Rimini - 5 February 2013 - Vittoria Coen
The Bridge of Tiberius is one of the principal symbols of Rimini and is featured on the city’s coat of arms. The bridge was begun during the reign of Augustus in 14 AD and was finished under his successor Tiberius in 21 A.D. This imposing structure in Istrian stone, connected Rimini and the area of modern-day San Giuliano, at the end of the Decumano Massimo (the starting point of via Emilia and the via Popilia Annia). It has five semicircular arches with blind niches between each one. The width of each arch grows progressively with the central arch being the widest. There are breakwaters set obliquely to reduce resistance to the flow of the river. Inscriptions placed along the parapet inform us of the dates of construction – a typical Roman usage, and we can see other Latin inscriptions on the pavement. The shafts are decorated with four rectangular windows surmounted by a tympanum, while above the parapet there are pedestals which were probably used to mount statues. There are also traces of sculptured images but it is difficult to decipher exactly what they are showing; however they probably refer to a divinity.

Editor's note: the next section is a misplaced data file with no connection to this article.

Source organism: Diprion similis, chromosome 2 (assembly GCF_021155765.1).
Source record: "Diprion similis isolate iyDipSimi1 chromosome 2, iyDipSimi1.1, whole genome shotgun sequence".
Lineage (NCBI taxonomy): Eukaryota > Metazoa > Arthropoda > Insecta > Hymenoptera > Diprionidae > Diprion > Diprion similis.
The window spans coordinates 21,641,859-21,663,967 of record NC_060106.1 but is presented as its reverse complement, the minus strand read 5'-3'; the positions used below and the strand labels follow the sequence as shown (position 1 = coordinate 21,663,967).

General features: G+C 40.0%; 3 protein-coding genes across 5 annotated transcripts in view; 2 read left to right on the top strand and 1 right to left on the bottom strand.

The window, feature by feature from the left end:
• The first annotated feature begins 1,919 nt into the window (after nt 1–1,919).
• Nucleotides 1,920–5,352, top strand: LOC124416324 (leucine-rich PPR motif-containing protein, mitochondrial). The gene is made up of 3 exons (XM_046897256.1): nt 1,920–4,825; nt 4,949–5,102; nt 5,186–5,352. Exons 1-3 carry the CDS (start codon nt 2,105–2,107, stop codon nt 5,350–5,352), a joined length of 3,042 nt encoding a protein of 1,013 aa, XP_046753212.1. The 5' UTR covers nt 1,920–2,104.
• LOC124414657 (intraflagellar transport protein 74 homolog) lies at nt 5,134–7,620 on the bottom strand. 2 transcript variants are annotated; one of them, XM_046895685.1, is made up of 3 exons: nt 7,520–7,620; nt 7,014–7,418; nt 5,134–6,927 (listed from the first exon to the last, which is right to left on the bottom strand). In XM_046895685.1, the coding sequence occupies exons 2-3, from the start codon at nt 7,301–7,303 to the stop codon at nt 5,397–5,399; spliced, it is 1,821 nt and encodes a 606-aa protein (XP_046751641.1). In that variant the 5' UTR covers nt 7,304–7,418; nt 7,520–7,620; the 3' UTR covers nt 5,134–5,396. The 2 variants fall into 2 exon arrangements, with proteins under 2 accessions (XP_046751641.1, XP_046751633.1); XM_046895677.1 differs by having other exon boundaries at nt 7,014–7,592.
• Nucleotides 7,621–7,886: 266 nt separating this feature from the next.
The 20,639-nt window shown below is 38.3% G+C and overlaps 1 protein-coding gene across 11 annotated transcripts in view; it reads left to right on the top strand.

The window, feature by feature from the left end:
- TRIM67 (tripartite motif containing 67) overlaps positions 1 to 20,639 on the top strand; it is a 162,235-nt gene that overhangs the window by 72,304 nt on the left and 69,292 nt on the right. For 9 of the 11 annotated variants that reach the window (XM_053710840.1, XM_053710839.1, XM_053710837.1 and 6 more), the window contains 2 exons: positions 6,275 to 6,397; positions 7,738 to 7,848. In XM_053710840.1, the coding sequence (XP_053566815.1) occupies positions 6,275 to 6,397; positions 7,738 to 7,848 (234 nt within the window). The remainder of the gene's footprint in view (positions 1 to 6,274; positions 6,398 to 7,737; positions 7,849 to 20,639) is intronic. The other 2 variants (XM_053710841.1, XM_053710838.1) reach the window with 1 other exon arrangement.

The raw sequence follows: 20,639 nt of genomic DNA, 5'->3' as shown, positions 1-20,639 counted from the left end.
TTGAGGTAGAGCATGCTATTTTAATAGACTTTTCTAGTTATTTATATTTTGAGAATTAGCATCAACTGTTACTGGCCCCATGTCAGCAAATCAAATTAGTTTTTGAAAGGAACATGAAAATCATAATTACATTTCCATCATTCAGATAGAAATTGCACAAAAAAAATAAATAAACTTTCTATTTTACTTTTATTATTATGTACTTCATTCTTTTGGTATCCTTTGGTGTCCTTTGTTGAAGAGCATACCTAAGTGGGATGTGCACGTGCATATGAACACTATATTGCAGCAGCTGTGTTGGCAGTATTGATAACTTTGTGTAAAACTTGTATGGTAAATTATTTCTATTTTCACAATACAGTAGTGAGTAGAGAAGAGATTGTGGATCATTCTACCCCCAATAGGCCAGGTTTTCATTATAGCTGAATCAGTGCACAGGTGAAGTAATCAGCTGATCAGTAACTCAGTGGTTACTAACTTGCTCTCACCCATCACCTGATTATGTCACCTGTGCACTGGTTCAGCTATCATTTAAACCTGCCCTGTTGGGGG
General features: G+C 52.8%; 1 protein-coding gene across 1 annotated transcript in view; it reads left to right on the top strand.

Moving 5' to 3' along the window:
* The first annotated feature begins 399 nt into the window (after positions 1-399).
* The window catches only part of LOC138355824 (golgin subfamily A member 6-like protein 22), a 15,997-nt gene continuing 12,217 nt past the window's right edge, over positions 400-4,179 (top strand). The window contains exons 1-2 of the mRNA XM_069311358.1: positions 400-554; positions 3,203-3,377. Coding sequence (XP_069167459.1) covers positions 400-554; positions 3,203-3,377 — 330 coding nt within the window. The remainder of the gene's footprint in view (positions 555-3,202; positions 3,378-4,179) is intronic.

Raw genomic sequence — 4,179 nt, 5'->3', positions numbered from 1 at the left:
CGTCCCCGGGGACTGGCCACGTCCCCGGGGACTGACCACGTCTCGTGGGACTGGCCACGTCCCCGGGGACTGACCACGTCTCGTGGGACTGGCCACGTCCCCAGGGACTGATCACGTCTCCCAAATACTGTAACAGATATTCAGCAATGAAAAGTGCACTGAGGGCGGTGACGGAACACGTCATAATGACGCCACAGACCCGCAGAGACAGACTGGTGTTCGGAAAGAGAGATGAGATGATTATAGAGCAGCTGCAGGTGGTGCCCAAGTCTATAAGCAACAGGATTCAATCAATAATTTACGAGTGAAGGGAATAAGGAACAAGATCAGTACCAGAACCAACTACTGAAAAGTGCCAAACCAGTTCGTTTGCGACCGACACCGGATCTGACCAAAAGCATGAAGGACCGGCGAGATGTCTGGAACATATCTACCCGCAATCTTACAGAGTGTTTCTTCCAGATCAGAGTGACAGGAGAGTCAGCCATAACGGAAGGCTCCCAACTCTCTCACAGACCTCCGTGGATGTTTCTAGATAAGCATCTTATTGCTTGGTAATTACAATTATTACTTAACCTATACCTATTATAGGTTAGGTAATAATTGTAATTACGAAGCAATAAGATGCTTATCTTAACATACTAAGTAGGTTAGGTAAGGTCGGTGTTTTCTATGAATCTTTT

On one of the balustrades there are two objects that look like goats hooves. They were used to hoist goods from boats onto the bridge, however their shape also gave rise to the legend that associates the bridge with the devil. The bridge is a great example of Roman engineering prowess and represents the architectonic and aesthetic grandeur of the imperial era. It is technically efficient but also rich in sacred and political images.
During the war between the Ostrogoths and the Byzantines the bridge risked being destroyed, however thanks to its first-class civil engineering it has remained intact until today, even surviving the bombardments of the Second World War and attempts by the retreating Germans to blow it up.